Chilly Gonzales released an unusual Christmas album (for an unusual Christmas)
Musique - 18.11.2020
Classical composer, pianist, electro rapper and concept art genius, Chilly Gonzales is subtly reclaiming and reinventing the Christmas music that we know and love. He wants to “rewrite people’s nostalgia” and the “collective unconscious of the Western world” but, for him, this is just another log in the fire.
There are possibly few better ways for musicians to secure themselves long-term public loyalty (and maybe royalties) from their work than to candidate themselves to the sacred and eternal Pantheon of Christmas Music. It takes something special, however, to stand out among the stiff competition of the Bublé and the Careys.
Popular tastes have historically gravitated towards the cheerful and the tinselly when it comes to Christmas, so I was very curious to see what renowned minor-key-pop-connoisseur Chilly Gonzales would come up with on his very own A very chilly christmas.
The result is a thing of beauty
I know there must be an impossible immensity of Christmas albums in circulation today but I’ve never quite heard anything quite like this one. And that’s saying something considering the album features Jingle Bells, Last Christmas and Silent Night. Chilly has been able to beautifully interpret songs, some of which, let’s face it, we are bombarded with ad nauseum every year, in a way which is mesmerizing and profound.
“I’m basically playing with songs which have been in the collective unconscious of the Western world.”
“They’re very ripe for being transformed” he tells me as he joins me on a phone call from the comfort of his Cologne home. More than transforming, Chilly has boldly reclaimed the songs he has known, loved and played as a child. Songs that he claims have been taken away from him with the intense commercialization of the Christmas genre.
The title of the album is more than just a pun
Every composition plays with the balance between the typically warm, familiar and homely feeling of Christmas music and its much more cold, sombre and introspective elements. The latter shine through much more evidently.
Many of the songs on the record are traditionally sung and heard in the company of family and friends, in choirs or in busy shopping districts. Instead, Chilly Gonzales manages to transform them into moments of deeply intimate contemplation and reflection.
Many people dislike or even reject Christmas altogether out of a resentment for the feeling that a forced sense of joy and seasonal cheer is being imposed on them. Chilly wants to let them know that there is an alternative. There is a way to enjoy the festivities in a way that is more “solitary and authentic” by “providing warmth through a more realistic understanding of what people have been through”.
“There is nothing worse than being told to cheer up when you don’t want to”
We don’t have to be overjoyed but we don’t have to be a Grinch either. There is “a Middle Way”, something that Chilly has always embodied, living at the intersection between being a pop entertainer and a classical composer.
This isn’t going to be your average Christmas
So it’s only suitable that Chilly didn’t compose your average Christmas album. It “reflects a wider range of feelings” that doesn’t just “represent the capitalist dream that we’re being sold every year to ‘consume, eat and be happy’”. This will be a Christmas which, we hope, will provide respite and comfort to those who struggled and needed it the most in 2020, a difficult year for most.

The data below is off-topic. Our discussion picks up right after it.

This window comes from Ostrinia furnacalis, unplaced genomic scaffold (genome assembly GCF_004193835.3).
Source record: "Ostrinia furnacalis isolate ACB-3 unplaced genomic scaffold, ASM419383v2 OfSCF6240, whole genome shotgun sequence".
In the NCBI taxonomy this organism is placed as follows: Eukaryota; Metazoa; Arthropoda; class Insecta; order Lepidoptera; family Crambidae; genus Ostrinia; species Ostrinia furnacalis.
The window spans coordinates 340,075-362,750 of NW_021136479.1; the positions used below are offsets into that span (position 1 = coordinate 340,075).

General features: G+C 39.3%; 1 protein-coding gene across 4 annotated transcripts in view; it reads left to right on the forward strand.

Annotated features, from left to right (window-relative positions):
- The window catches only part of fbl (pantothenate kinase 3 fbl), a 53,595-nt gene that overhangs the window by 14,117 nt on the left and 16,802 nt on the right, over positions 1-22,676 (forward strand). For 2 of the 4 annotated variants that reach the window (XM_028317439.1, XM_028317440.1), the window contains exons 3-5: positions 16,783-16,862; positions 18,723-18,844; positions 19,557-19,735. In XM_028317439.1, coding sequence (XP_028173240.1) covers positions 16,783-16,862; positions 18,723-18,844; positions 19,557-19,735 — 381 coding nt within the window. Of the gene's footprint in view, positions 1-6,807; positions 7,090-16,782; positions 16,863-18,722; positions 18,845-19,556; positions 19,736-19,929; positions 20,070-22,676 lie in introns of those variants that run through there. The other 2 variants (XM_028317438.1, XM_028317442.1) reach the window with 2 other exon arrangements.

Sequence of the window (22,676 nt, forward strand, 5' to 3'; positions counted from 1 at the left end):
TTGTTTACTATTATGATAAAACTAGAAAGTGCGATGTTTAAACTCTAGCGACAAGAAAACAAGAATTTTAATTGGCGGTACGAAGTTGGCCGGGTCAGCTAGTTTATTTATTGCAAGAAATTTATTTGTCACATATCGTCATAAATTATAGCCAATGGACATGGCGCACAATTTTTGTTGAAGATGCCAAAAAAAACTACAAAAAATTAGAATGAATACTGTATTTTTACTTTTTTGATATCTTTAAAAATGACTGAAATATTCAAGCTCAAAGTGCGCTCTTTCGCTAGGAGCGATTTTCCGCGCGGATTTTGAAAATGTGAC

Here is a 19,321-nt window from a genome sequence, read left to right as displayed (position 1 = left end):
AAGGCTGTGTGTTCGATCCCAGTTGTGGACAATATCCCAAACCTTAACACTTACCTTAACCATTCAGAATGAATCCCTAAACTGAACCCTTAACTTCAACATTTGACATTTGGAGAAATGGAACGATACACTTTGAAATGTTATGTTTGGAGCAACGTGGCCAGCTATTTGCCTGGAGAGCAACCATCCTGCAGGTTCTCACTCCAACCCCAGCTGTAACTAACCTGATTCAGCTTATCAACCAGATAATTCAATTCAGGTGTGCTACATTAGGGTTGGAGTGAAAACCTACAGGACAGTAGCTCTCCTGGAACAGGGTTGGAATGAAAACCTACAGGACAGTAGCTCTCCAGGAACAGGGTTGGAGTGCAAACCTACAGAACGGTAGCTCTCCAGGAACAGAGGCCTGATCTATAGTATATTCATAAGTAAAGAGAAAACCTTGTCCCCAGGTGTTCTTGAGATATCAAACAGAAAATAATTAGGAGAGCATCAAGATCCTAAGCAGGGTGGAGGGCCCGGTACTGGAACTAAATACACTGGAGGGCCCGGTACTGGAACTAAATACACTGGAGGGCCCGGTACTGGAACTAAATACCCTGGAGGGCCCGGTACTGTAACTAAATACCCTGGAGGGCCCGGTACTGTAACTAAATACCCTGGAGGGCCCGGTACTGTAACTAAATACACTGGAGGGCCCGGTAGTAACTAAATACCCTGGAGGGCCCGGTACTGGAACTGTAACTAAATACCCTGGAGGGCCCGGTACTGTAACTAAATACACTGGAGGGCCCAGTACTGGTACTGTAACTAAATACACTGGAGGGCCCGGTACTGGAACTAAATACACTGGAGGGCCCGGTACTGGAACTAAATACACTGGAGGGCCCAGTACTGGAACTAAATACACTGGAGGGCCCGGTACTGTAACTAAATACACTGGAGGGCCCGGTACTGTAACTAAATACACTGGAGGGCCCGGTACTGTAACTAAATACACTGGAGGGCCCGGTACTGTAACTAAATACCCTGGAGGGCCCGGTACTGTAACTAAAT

Chilly Gonzales is well known now for his dissection and analysis of pop music (you must watch his Gonzervatory) through the lens of a classically-trained composer so it is especially interesting to see how he tackles a variety of hymns and, well, pop music. The simplicity of the melodies and of their themes is all the more fascinating when processed through the mind of someone who knows the piano like the back of his hands – which I’m sure he knows very well.
We hear the typical Christmas motifs that instantly conjure up familiar longings for woodfire and turtleneck sweaters be taken by the hand and gently carried outside into the cold, monochrome and yet awe-inspiring landscape of Gonzales’ mind.
I was fascinated to hear him speak of the significance of nostalgia in his music.
“It’s a part of music. A big part of this album is trying to bring it back and say ‘Hey, remember what it felt like at Christmas when you were a kid? Let me see if I can bring that back’”.
Nostalgia is a beautiful and useful thing, it helps us to reconnect with special moments of belonging from our past when we need it most in the present. “We’re rewriting nostalgia!” Gonzales says “it’s a valid thing to explore the past but we can’t ignore the present and certainly not the future”.
Taking the “I” out of All I want for Christmas
This album is also about taking the self-indulgent, narcissistic “I” out of the pop songs like All I want for Christmas and reimagining them as communal, choral folk music to be sung in good company. At the same time, Gonzales is very much injecting the intimate, personal and introspective “I” back into the carols and hymns like Silent Night and ‘We Three Kings which are rarely listened to or sung alone.
I have to say that his Snow is Falling in Manhattan, featuring the great Jarvis Cocker, is my favourite from the record. What an absolutely transportive performance by the two. I felt myself leave my own body like the ghost of Christmas past and float across the streets of the Big Apple, peering into windows and scenes of warmth and love.
Thank you Chilly for this thoughtful gift of intimate, shared compassion. Good tidings to you!
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